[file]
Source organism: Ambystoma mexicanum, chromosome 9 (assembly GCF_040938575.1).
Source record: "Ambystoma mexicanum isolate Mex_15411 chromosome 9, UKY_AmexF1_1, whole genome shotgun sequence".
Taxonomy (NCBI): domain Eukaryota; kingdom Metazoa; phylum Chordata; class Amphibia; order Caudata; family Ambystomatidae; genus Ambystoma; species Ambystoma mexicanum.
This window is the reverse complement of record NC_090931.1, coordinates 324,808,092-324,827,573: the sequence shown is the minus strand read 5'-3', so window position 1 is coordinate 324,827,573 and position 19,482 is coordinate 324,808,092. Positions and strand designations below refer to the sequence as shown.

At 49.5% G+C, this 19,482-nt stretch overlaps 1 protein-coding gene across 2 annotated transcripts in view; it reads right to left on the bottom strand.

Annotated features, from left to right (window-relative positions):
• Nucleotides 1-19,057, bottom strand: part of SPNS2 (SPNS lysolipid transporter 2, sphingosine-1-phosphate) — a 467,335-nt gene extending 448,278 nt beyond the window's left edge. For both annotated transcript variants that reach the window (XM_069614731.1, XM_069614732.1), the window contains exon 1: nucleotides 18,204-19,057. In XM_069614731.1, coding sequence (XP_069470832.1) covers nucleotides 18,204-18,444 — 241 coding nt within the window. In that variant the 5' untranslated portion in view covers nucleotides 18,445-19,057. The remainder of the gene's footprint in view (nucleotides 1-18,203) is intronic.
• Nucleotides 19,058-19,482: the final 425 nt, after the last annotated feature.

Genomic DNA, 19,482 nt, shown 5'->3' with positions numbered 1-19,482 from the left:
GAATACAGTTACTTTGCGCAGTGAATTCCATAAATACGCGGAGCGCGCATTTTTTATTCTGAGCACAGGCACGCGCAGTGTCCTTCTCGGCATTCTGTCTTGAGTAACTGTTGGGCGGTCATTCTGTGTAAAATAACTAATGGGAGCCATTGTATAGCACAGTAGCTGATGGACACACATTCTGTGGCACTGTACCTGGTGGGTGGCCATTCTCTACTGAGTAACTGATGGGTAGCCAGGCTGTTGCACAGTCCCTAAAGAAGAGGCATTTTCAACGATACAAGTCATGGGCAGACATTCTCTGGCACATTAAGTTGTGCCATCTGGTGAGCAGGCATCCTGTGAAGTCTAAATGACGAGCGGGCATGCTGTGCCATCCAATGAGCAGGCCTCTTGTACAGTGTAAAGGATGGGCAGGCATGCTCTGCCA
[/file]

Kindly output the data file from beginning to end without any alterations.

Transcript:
Source organism: Ambystoma mexicanum, chromosome 9 (assembly GCF_040938575.1).
Source record: "Ambystoma mexicanum isolate Mex_15411 chromosome 9, UKY_AmexF1_1, whole genome shotgun sequence".
Taxonomy (NCBI): domain Eukaryota; kingdom Metazoa; phylum Chordata; class Amphibia; order Caudata; family Ambystomatidae; genus Ambystoma; species Ambystoma mexicanum.
This window is the reverse complement of record NC_090931.1, coordinates 324,808,092-324,827,573: the sequence shown is the minus strand read 5'-3', so window position 1 is coordinate 324,827,573 and position 19,482 is coordinate 324,808,092. Positions and strand designations below refer to the sequence as shown.

At 49.5% G+C, this 19,482-nt stretch overlaps 1 protein-coding gene across 2 annotated transcripts in view; it reads right to left on the bottom strand.

Annotated features, from left to right (window-relative positions):
• Nucleotides 1-19,057, bottom strand: part of SPNS2 (SPNS lysolipid transporter 2, sphingosine-1-phosphate) — a 467,335-nt gene extending 448,278 nt beyond the window's left edge. For both annotated transcript variants that reach the window (XM_069614731.1, XM_069614732.1), the window contains exon 1: nucleotides 18,204-19,057. In XM_069614731.1, coding sequence (XP_069470832.1) covers nucleotides 18,204-18,444 — 241 coding nt within the window. In that variant the 5' untranslated portion in view covers nucleotides 18,445-19,057. The remainder of the gene's footprint in view (nucleotides 1-18,203) is intronic.
• Nucleotides 19,058-19,482: the final 425 nt, after the last annotated feature.

Genomic DNA, 19,482 nt, shown 5'->3' with positions numbered 1-19,482 from the left:
GAATACAGTTACTTTGCGCAGTGAATTCCATAAATACGCGGAGCGCGCATTTTTTATTCTGAGCACAGGCACGCGCAGTGTCCTTCTCGGCATTCTGTCTTGAGTAACTGTTGGGCGGTCATTCTGTGTAAAATAACTAATGGGAGCCATTGTATAGCACAGTAGCTGATGGACACACATTCTGTGGCACTGTACCTGGTGGGTGGCCATTCTCTACTGAGTAACTGATGGGTAGCCAGGCTGTTGCACAGTCCCTAAAGAAGAGGCATTTTCAACGATACAAGTCATGGGCAGACATTCTCTGGCACATTAAGTTGTGCCATCTGGTGAGCAGGCATCCTGTGAAGTCTAAATGACGAGCGGGCATGCTGTGCCATCCAATGAGCAGGCCTCTTGTACAGTGTAAAGGATGGGCAGGCATGCTCTGCCA